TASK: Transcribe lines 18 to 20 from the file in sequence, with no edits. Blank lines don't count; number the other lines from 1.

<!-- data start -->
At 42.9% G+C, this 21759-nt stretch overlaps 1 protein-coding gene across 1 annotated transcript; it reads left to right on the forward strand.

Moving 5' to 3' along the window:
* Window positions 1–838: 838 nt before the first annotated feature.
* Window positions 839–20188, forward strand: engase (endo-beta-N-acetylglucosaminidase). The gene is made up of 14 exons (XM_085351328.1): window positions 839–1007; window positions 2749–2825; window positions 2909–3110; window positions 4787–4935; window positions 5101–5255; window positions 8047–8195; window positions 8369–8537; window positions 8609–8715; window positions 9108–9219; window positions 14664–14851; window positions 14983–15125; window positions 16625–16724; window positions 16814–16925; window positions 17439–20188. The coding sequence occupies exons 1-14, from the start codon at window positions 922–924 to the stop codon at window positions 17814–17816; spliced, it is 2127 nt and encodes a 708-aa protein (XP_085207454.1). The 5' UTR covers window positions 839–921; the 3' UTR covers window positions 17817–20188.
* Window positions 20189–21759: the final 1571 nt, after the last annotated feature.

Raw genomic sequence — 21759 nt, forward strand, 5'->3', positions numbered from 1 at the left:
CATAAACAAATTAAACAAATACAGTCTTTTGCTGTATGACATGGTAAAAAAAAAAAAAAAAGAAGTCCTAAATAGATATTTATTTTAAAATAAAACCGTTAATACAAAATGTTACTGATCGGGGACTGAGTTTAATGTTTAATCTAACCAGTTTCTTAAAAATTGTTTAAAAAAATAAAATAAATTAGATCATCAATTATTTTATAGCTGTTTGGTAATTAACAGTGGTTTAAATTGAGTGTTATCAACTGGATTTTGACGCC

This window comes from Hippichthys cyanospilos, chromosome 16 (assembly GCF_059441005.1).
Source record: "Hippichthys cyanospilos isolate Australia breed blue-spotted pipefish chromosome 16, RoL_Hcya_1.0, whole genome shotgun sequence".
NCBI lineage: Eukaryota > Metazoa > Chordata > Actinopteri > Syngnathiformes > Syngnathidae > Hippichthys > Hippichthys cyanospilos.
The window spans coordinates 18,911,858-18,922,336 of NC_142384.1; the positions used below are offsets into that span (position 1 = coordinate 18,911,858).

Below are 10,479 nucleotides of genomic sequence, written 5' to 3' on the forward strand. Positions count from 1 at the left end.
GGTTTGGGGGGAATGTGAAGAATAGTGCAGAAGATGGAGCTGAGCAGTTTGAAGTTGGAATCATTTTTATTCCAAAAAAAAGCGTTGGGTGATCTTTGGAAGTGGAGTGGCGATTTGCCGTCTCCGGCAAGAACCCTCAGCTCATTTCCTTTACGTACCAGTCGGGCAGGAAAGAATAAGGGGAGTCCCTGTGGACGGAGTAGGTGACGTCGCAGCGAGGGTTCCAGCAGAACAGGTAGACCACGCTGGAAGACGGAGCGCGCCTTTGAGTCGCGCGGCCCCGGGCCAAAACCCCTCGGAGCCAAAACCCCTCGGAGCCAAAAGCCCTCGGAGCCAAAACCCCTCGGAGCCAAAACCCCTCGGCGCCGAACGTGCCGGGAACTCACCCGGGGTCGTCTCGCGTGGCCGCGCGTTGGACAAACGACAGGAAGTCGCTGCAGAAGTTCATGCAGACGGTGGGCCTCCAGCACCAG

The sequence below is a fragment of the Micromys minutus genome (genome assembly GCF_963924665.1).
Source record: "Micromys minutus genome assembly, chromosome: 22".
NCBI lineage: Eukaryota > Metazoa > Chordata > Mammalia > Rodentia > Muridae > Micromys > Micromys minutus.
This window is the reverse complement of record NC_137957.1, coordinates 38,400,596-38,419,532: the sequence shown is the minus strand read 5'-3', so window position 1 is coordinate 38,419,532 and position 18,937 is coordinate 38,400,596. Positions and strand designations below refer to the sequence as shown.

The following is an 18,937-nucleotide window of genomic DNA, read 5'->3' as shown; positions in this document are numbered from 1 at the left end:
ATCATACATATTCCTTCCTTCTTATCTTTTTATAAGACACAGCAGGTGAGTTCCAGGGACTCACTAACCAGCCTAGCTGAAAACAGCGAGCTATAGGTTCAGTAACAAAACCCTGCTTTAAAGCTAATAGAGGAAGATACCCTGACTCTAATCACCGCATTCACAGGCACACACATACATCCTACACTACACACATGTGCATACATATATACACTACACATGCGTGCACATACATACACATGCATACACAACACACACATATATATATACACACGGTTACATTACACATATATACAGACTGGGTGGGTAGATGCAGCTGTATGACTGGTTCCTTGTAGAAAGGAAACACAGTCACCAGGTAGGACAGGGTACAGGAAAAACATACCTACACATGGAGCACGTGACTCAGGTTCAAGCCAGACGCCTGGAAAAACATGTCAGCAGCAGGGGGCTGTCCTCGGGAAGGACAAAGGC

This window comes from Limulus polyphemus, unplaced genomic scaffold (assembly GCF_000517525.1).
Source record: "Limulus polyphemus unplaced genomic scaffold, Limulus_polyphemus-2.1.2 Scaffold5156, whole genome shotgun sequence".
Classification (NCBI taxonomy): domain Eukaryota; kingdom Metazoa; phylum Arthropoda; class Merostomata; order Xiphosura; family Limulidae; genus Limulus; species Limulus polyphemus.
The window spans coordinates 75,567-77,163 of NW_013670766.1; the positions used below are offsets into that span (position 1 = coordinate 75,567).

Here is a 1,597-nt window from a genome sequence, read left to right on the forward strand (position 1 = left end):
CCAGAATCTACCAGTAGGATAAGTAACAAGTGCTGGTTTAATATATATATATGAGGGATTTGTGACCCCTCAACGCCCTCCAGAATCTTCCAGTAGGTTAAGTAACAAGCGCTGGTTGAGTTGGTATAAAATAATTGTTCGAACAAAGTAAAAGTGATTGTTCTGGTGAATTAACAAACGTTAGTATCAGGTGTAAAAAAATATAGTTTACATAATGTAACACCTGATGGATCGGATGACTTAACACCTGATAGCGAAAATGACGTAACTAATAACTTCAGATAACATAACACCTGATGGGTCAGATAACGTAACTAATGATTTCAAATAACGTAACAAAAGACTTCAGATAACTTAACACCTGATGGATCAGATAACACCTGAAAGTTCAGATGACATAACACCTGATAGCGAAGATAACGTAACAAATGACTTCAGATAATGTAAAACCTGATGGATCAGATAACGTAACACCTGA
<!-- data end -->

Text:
The following is an 18,937-nucleotide window of genomic DNA, read 5'->3' as shown; positions in this document are numbered from 1 at the left end:
ATCATACATATTCCTTCCTTCTTATCTTTTTATAAGACACAGCAGGTGAGTTCCAGGGACTCACTAACCAGCCTAGCTGAAAACAGCGAGCTATAGGTTCAGTAACAAAACCCTGCTTTAAAGCTAATAGAGGAAGATACCCTGACTCTAATCACCGCATTCACAGGCACACACATACATCCTACACTACACACATGTGCATACATATATACACTACACATGCGTGCACATACATACACATGCATACACAACACACACATATATATATACACACGGTTACATTACACATATATACAGACTGGGTGGGTAGATGCAGCTGTATGACTGGTTCCTTGTAGAAAGGAAACACAGTCACCAGGTAGGACAGGGTACAGGAAAAACATACCTACACATGGAGCACGTGACTCAGGTTCAAGCCAGACGCCTGGAAAAACATGTCAGCAGCAGGGGGCTGTCCTCGGGAAGGACAAAGGC

This window comes from Limulus polyphemus, unplaced genomic scaffold (assembly GCF_000517525.1).